Energy Prices Swing After Missile Launch
If you went to bed early last night, you might see the early selling in energy markets as a sign that tensions in the Middle East are returning to a normal level. Of course, if you’re reading this, you already know that’s not the case, and that prices swung more than 10 cents overnight after Iran launched missiles at U.S. military outposts in Iraq.
The key elements in the reversal from 8 cent overnight gains to 2 cent morning losses appear to be the lack of casualties from the attacks, the targeting of military assets not energy assets, and signals from the U.S. that no further retaliation is imminent. That said, both countries’ leaders will be making statements later today that could either continue to lower the tensions, or set the stage for the next round of violence, so it would not be surprising to see more volatile action.
Speaking of volatility, the Oil Volatility Index (OVX chart below) has spiked in the past week due to the escalating violence, but remains well below levels we saw most of last year, in another sign of the price buffer created by the world’s surplus of petroleum supply.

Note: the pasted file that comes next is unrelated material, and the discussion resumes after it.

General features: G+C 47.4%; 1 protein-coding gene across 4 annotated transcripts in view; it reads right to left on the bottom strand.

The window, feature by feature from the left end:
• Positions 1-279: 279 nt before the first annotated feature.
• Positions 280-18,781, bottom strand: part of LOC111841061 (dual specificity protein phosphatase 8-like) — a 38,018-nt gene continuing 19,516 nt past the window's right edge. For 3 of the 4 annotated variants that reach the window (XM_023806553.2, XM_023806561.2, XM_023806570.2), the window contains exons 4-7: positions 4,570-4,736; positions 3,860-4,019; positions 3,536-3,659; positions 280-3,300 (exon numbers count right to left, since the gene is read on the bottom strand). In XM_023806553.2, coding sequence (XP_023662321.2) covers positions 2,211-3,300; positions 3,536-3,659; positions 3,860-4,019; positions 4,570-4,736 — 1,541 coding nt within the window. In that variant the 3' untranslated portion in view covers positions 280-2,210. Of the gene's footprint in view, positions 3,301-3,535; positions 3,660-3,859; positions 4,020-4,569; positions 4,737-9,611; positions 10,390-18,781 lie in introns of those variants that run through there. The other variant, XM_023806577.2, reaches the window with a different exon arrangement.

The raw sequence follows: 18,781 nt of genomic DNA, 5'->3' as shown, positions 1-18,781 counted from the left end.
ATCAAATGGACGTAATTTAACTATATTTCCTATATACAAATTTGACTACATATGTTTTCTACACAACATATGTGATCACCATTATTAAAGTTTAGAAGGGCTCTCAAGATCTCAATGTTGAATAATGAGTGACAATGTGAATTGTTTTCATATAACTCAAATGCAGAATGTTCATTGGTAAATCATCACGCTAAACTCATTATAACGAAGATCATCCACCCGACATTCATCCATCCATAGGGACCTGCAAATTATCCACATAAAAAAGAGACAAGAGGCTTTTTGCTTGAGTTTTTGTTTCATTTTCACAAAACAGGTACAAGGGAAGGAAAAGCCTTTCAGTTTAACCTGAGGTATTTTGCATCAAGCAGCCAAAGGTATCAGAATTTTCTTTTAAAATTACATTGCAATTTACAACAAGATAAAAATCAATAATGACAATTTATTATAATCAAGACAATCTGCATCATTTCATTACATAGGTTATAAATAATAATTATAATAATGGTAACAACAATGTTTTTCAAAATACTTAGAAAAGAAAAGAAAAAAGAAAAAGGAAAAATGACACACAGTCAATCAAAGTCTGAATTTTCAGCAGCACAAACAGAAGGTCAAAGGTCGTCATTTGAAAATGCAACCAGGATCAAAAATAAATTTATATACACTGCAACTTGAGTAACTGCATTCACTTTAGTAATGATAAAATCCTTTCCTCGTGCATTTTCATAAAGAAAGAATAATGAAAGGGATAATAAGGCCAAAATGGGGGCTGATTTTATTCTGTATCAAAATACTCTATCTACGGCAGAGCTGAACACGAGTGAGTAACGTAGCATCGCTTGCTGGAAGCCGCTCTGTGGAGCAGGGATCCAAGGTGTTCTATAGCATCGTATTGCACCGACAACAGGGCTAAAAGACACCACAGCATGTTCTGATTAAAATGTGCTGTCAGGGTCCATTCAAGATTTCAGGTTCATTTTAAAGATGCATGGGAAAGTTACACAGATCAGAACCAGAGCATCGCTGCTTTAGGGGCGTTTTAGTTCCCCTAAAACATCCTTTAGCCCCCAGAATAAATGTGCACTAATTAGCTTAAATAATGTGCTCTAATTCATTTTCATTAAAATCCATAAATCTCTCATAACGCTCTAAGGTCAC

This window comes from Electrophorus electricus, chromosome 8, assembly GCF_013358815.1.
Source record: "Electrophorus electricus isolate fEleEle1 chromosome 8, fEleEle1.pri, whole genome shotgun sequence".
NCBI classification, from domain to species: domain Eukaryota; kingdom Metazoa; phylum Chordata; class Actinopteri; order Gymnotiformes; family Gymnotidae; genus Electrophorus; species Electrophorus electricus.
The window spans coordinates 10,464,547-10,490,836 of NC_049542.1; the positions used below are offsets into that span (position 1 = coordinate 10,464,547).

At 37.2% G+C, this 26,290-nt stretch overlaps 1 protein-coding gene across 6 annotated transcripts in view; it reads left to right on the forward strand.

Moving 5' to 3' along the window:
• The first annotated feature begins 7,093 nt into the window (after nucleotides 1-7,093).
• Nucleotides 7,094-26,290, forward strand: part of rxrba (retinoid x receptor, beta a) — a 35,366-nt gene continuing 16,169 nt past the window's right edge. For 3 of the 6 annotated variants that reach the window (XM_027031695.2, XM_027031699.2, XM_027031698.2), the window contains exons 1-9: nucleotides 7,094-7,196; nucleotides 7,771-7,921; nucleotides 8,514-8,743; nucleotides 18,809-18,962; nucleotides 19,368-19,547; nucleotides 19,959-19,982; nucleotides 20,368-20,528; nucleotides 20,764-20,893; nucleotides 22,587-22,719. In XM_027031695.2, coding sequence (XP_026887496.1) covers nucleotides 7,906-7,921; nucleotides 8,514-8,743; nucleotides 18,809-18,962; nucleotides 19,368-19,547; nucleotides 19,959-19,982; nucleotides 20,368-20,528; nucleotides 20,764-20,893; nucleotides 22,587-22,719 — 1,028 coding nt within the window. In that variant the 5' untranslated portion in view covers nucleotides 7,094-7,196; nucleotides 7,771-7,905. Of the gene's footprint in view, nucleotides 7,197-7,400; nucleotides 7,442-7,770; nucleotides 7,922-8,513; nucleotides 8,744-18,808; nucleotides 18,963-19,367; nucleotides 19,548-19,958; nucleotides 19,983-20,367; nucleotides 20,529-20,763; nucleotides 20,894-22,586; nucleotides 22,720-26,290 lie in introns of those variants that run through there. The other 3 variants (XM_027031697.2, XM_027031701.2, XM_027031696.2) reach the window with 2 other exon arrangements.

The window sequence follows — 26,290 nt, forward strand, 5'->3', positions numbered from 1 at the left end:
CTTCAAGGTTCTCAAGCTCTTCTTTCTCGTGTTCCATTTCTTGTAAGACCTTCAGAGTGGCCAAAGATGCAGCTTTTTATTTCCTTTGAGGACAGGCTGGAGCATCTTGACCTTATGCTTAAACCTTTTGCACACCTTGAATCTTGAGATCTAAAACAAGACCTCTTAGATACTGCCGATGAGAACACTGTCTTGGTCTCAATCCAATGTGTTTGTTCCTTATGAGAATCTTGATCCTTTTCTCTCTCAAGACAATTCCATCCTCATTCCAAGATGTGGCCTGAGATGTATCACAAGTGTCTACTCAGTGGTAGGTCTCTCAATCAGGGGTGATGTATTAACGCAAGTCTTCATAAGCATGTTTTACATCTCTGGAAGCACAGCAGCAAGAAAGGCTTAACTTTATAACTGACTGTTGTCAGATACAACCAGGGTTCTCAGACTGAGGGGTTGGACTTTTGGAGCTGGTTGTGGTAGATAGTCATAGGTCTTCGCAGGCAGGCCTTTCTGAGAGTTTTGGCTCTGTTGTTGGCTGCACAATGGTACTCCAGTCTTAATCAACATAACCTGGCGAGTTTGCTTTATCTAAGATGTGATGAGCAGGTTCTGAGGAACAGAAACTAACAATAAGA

In fundamental news, the API was said to show large builds in refined products last week, with both gasoline and diesel stocks up more than six million barrels, while oil stocks were down one million barrels. Those types of product builds are consistent for this time of year when demand dies up, and would mark the largest weekly increase in gasoline stocks since this week a year ago, if confirmed by the DOE in their report due out at its regular time this morning.
While most eyes are focused on the action in futures, the west coast is heating up again as CARBOB basis values have surged nearly 20 cents this week, following unconfirmed reports of another refinery issue in the L.A. area.